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Thanks for the input. I could only find 1lb bags, so i just ordered 5 of them. I have some cal-mag, but i havent used any since it is for hydroponics and i dont know exactly what chemicals are in it.

I do have some organic "dolomedic lime" that says CaMg(CO3)2 that i use for my tomatoes outside. Perhaps i could pulverise those granules and use that?

I guess if getting some potassium in there and getting the hardness up some doesnt make my plants happier, i will look into some organic fertilisers, or aditional fish. Right now, i am struggling to grow 6 romaine lettuce plants and one cucumber. All of my problems started once the cucumber really started growing. Before that, i was just doing 16 letuce plants at a time and that was going great. Grew so fast they were ready to eat at round 25 days when the seed packet said 35 days.


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PostPosted: Dec 3rd, '18, 19:29 
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yep the cucumber will be hungry - biggest issue is that it will often eat a lot of nutrients for stem & leaf growth but may not flower without K, Mg, P etc.

often got to weigh up whether the advantage is in growing the lettuces
(particularly with the current Romaine lettuce issues in the states) and just simply buying a couple of cucmbers.

Also an option is to do the cucumber in a wicking bed/tube etc and leaving the AP for the lettuce.
The wicking bed will allow you to heavy feed the cuc....

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PostPosted: Dec 3rd, '18, 20:14 
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I top off my tap water (that's been through a dechlorinating filter & also removes heavy metals) with RO water.My tap water has 530+ ppm GH & 340ppm KH all Calcium.I have a 5 litre bottle & put,75% tap 25% RO which = PH 7.3 GH 240ppm (13.5 drops) & KH 120ppm (about 6 drops).I add about 5 litres every week and this keeps it stable.In the fish tank the GH is about the same as the bottle but the KH is 100ppm (about 5.5 drops).Each week before the top up,the fish tank has a DKH of 80ppm (about 4 drops).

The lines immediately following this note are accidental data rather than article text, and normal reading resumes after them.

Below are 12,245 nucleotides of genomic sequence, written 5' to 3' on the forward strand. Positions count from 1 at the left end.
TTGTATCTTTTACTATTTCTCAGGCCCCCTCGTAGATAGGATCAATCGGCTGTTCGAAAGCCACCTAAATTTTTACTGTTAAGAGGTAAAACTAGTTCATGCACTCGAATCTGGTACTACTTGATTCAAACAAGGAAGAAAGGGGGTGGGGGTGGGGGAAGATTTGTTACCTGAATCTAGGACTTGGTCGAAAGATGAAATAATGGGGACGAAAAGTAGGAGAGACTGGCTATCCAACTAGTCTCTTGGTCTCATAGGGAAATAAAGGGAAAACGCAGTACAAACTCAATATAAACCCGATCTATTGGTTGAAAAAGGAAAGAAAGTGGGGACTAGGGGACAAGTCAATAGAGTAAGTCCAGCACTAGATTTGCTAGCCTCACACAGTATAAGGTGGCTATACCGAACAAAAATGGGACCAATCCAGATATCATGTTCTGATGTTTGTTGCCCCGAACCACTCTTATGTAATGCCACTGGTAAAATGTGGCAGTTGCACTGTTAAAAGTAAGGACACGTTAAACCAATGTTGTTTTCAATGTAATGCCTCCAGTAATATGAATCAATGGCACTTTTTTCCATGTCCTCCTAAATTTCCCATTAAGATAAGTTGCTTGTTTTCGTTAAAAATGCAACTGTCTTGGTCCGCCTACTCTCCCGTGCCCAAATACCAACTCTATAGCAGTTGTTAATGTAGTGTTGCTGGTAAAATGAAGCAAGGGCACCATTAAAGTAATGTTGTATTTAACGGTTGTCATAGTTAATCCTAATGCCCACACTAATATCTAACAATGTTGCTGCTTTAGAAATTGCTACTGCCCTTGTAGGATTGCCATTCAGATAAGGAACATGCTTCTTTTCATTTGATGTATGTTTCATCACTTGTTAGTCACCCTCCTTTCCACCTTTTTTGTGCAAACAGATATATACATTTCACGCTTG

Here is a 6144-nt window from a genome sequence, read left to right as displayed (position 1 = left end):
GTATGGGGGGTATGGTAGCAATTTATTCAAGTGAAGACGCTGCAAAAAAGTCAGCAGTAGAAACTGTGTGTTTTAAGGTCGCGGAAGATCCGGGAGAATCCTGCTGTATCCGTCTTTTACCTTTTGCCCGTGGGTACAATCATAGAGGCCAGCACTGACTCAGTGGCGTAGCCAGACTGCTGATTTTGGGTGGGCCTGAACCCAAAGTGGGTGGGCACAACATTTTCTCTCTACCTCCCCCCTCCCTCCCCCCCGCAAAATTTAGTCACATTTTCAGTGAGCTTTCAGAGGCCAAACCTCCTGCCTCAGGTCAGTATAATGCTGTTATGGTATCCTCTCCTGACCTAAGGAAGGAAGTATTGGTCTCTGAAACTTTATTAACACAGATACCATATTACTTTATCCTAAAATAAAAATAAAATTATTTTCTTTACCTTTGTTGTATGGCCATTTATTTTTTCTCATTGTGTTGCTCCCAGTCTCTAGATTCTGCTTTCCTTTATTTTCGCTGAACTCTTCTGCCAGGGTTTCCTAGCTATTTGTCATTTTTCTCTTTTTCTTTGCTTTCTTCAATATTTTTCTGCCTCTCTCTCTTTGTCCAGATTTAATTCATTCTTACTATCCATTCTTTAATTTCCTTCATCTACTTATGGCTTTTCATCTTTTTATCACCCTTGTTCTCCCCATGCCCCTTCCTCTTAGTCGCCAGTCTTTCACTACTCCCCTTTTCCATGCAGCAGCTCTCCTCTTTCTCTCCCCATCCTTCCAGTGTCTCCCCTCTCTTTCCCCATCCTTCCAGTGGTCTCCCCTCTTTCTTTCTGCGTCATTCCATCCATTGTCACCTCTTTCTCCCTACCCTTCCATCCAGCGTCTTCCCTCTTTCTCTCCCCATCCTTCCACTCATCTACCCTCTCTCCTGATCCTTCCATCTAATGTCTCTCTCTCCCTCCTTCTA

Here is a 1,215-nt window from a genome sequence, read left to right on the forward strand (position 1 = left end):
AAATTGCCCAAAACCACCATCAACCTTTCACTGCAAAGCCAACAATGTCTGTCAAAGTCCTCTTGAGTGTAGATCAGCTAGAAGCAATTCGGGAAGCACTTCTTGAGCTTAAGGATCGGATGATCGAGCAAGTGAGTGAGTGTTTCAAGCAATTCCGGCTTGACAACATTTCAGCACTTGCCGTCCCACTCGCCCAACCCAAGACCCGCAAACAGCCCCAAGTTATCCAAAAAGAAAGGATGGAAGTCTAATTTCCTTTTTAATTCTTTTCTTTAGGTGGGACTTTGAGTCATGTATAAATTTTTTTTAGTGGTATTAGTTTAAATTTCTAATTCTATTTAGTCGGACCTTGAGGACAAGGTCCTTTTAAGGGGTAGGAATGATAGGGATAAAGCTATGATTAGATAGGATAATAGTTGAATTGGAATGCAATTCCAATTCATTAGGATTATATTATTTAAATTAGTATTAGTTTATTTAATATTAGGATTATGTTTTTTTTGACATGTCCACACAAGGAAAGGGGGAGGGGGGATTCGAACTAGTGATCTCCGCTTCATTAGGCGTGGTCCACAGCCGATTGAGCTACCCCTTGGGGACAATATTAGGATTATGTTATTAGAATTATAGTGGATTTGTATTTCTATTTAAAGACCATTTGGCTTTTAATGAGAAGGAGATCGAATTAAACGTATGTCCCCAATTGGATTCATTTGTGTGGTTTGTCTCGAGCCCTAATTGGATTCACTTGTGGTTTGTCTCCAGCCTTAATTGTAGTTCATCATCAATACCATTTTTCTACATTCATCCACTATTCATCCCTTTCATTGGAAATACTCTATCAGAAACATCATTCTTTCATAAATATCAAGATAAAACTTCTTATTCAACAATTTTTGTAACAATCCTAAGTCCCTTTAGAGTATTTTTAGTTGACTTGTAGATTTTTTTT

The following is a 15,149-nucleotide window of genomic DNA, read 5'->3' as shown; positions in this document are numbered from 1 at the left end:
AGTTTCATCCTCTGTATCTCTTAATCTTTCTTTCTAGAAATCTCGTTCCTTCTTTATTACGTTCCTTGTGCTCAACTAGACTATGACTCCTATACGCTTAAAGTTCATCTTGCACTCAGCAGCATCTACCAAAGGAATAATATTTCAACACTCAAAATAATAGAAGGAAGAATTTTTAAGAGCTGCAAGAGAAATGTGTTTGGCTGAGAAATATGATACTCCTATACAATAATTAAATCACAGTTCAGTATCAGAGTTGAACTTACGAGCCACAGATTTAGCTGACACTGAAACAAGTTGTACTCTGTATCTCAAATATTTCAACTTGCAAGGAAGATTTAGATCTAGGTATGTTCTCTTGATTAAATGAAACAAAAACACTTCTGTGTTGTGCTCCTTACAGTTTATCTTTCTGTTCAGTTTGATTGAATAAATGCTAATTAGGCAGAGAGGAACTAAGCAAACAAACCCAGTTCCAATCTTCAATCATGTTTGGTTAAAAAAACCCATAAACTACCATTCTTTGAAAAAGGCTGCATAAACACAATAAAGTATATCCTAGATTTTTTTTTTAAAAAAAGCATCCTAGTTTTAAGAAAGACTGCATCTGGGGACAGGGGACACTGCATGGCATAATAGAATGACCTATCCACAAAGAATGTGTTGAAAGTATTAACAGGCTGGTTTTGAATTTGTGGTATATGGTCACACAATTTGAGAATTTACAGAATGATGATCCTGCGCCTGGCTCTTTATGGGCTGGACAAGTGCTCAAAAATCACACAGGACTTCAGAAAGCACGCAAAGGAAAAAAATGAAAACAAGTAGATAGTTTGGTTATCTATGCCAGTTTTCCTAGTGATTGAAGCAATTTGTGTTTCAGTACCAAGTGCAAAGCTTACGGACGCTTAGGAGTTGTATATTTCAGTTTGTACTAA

Recently I've been using Potassium bicarbonate because I thought there may have been a K deficiency and what I noticed is that bicarbonate doesn't buffer that well,I think you're going to need a carbonate also.As dlf_perth said,a combination of the 3 usual suspects would be needed.

When I add the Potassium bicarbonate to the 5 litre bottle of RO water,I just match the PH of the water in the tank which usually gives a DKH of 4 in the bottle.

I'm going to try a cycle/combination of Calcium carbonate (my tap water method) twice a month,Potassium bicarbonate & Dolomite once each,each month in top up water and then see what happens.

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PostPosted: Dec 4th, '18, 00:21 
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I know sodium bicarbonate can be cooked down to sodium carbonate in a saucepan. I do that to about 30lbs a year for my swimming pool. Sodium bicarbonate is dirt cheap. Sodium Carbonate at the pool store is around $2-3 a pound. I am not a chemist, but it should work the same way for potassium.